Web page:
North Dakota sales and oil taxes amid the coronavirus pandemic have fallen well below forecasts, but state revenues overall remain ahead of the Legislature's projections for the current budget period.
State Office of Management and Budget Director Joe Morrissette presented the latest revenue figures on Tuesday to the Legislature's interim Government Finance Committee. May revenues to the state's general fund, which funds general government operations, were down 19.1%, or $36 million, from a 2019 legislative forecast.
But overall, state revenues are running 1.9%, or $45.4 million, ahead of the forecast.
"That's positive news," Morrissette told the committee.
North Dakota is about halfway through its 2019-21 budget cycle. The 2019 Legislature passed a record $14.7 billion overall budget that includes federal money. That budget has about $4.8 billion in general fund spending.
Sales taxes, the general fund's biggest revenue source, were down 35.4%, or $27.4 million, which Morrissette said reflects business restrictions in April due to the pandemic.
"That's the worst month that we've seen," he said, telling the committee, "we would expect that to be kind of the bottom."
The entire month of April saw restricted business activity, followed by Gov. Doug Burgum's "ND Smart Restart" plan for rebuilding economic activity beginning May 1.
Oil tax revenue also plunged in the same period, to $38 million, or about 81% less than forecast.
The $6.6 billion Legacy Fund, North Dakota's oil tax savings account, this month posted its lowest-ever deposit of $10.24 million, from April oil production collected in May and distributed in June.
That period reflects North Dakota's largest-ever drop in daily oil production: 15% from March to April.
In April, average oil price was $12.93 per barrel, well under the forecast of $48.50. April oil production was 1.2 million barrels per day, under the 1.4 million forecast production. Oil tax revenue for the two-year budget cycle is 9% below forecast.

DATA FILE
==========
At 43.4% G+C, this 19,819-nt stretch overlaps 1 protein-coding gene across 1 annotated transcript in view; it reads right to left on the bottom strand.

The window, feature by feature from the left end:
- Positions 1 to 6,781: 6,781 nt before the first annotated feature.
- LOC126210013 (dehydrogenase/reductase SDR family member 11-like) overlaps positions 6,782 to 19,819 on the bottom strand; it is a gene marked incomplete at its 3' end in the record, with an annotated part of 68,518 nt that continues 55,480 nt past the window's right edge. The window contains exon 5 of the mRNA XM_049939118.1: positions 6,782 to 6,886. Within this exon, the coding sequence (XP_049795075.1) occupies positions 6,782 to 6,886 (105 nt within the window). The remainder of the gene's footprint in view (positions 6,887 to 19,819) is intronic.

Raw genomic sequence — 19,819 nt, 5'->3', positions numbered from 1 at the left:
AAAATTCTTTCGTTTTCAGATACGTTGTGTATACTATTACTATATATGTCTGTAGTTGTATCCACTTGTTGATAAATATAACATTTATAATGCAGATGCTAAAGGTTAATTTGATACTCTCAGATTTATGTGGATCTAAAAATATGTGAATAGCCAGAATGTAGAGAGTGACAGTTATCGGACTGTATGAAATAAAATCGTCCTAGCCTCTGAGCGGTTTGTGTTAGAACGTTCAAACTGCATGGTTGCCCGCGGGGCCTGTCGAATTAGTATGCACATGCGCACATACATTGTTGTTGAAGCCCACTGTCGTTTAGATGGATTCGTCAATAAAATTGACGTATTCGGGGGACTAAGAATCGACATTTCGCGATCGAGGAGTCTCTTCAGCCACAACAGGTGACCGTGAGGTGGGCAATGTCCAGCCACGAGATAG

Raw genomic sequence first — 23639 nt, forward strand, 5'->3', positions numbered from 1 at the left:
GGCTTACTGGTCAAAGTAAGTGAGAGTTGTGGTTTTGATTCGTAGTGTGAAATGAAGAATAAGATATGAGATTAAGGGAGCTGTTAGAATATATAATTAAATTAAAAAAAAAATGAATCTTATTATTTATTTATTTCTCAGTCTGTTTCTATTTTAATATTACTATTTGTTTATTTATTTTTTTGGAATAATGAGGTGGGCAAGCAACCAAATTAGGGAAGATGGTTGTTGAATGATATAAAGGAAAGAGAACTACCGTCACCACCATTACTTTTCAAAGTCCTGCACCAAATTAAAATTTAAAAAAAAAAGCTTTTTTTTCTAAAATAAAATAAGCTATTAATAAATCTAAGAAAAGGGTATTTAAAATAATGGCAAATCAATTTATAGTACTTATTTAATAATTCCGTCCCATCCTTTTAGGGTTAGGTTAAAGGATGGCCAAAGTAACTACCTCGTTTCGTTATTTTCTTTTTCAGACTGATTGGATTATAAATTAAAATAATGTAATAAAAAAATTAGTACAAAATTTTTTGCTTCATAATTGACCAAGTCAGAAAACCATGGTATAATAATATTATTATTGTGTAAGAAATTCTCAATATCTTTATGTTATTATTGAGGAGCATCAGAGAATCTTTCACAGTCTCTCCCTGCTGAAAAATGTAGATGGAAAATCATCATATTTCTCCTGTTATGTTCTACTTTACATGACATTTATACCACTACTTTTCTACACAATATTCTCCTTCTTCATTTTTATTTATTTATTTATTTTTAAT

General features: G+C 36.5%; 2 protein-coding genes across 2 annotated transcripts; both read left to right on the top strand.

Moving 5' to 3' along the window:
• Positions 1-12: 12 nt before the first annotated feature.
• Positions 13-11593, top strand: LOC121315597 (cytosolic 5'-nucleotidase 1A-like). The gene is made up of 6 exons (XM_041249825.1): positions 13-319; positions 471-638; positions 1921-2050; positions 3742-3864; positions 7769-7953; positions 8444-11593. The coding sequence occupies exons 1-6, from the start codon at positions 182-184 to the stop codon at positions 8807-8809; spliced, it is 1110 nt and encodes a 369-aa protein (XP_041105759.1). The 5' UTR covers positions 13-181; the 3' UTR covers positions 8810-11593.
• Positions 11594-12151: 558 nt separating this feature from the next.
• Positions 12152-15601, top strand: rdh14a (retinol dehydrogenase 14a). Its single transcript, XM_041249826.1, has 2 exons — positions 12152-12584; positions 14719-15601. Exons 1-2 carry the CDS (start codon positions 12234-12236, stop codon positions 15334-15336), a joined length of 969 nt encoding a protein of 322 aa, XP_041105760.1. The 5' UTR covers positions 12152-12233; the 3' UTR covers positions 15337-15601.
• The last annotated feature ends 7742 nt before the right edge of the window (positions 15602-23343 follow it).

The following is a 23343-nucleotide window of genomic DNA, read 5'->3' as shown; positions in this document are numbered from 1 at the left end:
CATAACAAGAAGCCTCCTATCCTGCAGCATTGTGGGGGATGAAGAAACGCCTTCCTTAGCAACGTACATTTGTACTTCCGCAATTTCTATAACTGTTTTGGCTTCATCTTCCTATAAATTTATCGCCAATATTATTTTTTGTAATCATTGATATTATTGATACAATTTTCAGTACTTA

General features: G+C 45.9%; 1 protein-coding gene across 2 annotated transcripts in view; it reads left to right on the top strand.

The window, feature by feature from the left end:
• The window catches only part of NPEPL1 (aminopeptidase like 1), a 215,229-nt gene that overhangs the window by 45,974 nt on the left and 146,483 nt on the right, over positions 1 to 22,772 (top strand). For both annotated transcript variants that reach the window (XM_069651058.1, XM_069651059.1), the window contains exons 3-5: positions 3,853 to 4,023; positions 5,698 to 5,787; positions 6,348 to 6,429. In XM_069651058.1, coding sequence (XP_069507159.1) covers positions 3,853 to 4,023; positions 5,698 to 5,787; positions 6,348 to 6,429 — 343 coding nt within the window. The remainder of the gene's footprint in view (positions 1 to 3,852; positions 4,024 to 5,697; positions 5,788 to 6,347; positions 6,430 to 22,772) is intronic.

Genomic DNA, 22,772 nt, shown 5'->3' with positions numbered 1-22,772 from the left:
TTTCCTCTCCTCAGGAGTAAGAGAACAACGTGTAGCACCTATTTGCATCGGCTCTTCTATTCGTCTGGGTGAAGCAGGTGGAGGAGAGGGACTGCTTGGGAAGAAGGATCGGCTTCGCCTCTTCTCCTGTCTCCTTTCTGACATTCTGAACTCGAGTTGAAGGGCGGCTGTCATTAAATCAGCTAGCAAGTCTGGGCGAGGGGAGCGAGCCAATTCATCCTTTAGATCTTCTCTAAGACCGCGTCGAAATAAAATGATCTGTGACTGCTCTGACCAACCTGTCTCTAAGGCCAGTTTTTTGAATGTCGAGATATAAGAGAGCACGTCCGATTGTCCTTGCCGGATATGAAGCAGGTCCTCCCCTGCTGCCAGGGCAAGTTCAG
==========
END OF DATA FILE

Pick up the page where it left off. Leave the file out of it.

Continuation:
A revenue advisory group of state and industry officials plans to meet in late July or early August to discuss economic conditions, Morrissette said. His office plans to release an updated revenue forecast in late August or early September. Uncertainty due to the pandemic paused forecasting.
Senate Majority Leader Rich Wardner, R-Dickinson, told the Tribune that Morrissette's report "confirms" the Legislature can make it to January, when the next regular session begins, instead of Republican majority leaders calling a special session to address state revenues. Lawmakers met in a 2016 special session to patch a $310 million budget hole in three days.
Wardner noted the good fortune of the overall revenue "cushion" keeping the state on track to projections, so far.
"It sure is encouraging," he said.
Concerns in the next six months are sales taxes and oil prices, he said. The new forecast also will be key, he added.
"What we're watching is to see, does this continue to stay on an upward or at least a leveling out in the economy?" Wardner said. "We'll find out."
Reach Jack Dura at 701-250-8225 or firstname.lastname@example.org.
Get Government & Politics updates in your inbox!
Stay up-to-date on the latest in local and national government and political topics with our newsletter.